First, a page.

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As we rapidly hurtle towards summer and hot weather and plenty of time lounging outdoors, by pools and the beach, it is even more important than ever to be sun smart.
Applying sunscreen with SPF 30 or higher daily dramatically reduces the risk of skin cancer, including the deadliest form, melanoma. Sunscreen is one of five sun protection measures (slip, slop, slap, seek, slide). Cancer Council recommends using sunscreen that is broad-spectrum, has a sun protection factor (SPF) of at least 30 and is water resistant.
In addition to reducing your skin cancer risk, there is substantial evidence showing that sunscreen helps reduce your risk of skin aging.
However, for some people, applying certain types of sunscreen can also cause skin sensitivity or an allergic reaction.
Reactions to sunscreen are rare and may be a result of a sensitivity or allergy to any of the many ingredients used in these products, including a fragrance, preservative, UV absorber or another component.
Sensitivities to sunscreen are complex and can range from mild to severe. Reactions can be linked to a range of co-factors, including sunlight and can also be caused by or made more severe if sunscreen is used with some medications or other topical creams and lotions.
Some reactions occur soon after applying the sunscreen, while others (e.g. allergic reactions) can develop after a couple of days or prolonged use of the same product.
Reactions occur in a very low proportion of the population – fewer than 1% of all users, but can be upsetting when they occur.
As with all products, use of sunscreen should cease if an unusual reaction occurs. Individuals experiencing reactions should see a doctor to understand what may have caused the reaction and get advice on ingredients that should be avoided in the future.
Physical vs Chemical Sunscreen
Chemical sunscreens are carbon-based compounds. They protect the skin from harmful ultraviolet (UV) light by absorbing the energy and preventing it from passing through.
Physical or mineral sunscreens use ingredients such as zinc oxide and titanium dioxide which have not been reported to cause contact allergy. Mineral sunscreen is quite effective and tends to be less irritating than chemical sunscreen but it may be more difficult to spread on the skin and may leave behind a white or ashy appearance.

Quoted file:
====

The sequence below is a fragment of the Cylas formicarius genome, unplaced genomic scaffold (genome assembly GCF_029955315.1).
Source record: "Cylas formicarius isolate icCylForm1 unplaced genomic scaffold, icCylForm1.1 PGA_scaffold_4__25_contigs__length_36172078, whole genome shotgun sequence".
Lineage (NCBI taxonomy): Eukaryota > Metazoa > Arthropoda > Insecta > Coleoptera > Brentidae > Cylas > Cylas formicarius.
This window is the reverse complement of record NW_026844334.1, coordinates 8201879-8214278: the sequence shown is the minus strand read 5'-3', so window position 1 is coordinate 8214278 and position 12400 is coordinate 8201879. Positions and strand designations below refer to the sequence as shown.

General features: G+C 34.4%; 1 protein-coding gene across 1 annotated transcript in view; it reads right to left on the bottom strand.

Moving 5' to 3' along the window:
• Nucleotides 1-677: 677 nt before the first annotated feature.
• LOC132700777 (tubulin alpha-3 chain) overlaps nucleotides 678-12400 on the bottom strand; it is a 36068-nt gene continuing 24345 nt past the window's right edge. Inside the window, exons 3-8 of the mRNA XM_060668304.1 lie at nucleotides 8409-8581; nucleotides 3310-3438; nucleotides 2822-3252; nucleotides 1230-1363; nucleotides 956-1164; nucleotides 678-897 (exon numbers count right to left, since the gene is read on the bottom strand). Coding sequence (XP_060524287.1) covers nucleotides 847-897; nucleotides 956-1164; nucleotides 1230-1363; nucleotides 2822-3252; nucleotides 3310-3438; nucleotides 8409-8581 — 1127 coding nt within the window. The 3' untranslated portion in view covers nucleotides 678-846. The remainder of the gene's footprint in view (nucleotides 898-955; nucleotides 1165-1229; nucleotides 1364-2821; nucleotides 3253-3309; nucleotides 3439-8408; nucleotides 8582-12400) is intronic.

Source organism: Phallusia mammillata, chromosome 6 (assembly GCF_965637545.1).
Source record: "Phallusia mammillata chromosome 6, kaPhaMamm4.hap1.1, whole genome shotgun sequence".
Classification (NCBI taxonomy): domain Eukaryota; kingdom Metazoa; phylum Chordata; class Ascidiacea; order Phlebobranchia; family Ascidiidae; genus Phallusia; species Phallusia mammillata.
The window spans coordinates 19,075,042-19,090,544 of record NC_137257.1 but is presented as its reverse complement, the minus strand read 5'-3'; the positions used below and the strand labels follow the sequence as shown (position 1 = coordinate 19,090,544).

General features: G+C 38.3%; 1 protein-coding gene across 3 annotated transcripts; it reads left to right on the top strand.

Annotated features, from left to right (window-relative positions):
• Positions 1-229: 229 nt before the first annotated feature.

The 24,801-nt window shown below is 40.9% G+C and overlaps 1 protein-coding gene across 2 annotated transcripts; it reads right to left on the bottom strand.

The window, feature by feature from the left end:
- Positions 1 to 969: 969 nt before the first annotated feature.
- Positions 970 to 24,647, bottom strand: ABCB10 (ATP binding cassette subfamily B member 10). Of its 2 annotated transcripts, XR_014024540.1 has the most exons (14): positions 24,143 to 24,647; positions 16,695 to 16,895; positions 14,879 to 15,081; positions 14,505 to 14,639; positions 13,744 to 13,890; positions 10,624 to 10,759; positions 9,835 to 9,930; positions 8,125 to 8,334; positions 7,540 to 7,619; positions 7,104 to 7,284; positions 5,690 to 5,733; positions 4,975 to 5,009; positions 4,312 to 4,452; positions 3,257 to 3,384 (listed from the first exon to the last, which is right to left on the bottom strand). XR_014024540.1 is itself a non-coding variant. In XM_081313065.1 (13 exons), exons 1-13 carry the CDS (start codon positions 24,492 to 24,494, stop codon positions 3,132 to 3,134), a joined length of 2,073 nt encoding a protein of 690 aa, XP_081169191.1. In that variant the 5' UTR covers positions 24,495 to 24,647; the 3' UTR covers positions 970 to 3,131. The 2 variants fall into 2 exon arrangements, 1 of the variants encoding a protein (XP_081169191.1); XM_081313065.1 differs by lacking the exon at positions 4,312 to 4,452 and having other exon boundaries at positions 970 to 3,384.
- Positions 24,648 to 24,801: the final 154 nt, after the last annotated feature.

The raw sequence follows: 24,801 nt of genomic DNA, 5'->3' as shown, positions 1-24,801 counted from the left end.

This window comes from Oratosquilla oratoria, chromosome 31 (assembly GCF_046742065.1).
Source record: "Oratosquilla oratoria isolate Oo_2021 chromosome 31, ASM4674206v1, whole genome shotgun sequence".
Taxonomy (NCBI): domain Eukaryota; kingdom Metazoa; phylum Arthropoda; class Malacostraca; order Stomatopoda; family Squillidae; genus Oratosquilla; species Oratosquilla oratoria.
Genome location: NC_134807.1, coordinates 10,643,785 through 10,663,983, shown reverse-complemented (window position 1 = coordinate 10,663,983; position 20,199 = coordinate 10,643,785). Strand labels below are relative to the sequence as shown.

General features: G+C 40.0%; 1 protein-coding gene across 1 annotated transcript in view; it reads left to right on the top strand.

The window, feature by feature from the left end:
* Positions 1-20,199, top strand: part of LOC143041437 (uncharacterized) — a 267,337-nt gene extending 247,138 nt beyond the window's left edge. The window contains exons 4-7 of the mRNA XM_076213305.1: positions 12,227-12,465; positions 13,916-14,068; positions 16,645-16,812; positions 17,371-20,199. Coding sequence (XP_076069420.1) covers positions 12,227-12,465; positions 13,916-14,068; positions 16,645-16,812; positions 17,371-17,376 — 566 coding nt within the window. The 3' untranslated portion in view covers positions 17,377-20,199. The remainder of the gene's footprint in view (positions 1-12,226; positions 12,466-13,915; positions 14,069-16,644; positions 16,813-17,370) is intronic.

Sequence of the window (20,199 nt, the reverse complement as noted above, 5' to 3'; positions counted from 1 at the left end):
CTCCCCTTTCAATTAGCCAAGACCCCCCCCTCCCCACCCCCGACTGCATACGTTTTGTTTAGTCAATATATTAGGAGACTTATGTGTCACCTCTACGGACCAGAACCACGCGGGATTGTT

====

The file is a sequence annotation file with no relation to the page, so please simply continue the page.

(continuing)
Sunscreen ingredients are similar across all brands, and sensitivities to sunscreen are complex, so simply changing the brand of sunscreen may not eliminate a reaction. You may like to try a sunscreen that has been specially formulated for sensitive skin and begin with a test patch on a forearm for a few days to determine any potential allergies.
As always remember that sunscreen is best used together with the other 4 sun avoidance measures - a sunhat, sunglasses, seeking shade and protective clothing and is your last line of defence against sunburn, sundamage and skin cancer.
|Monday:||By agreement only|
|Wednesday:||10:00 - 17:00|
|Thursday:||10:00 – 18:00|
|Friday:||09:00 – 17:00|
|Saturday:||09:00 – 15:00|
Skin Essentials will reopen the week beginning 11th October 2021.
Per NSW government regulations, only double vaccinated patients will be served when we reopen and we will be checking vaccination certificates for all patients upon booking. This requirement may change as of December 1st, and we will advise you accordingly.
Please email us (firstname.lastname@example.org) or text us (0413174654) your vaccination certificate as soon after booking as you can. We will not be able to see anyone for treatments or confirm appointments without this.
In the interest of full disclosure, transparency and patient safety, all patient facing staff will be fully vaccinated by the time of reopening. Please read our reopening FAQ for more information.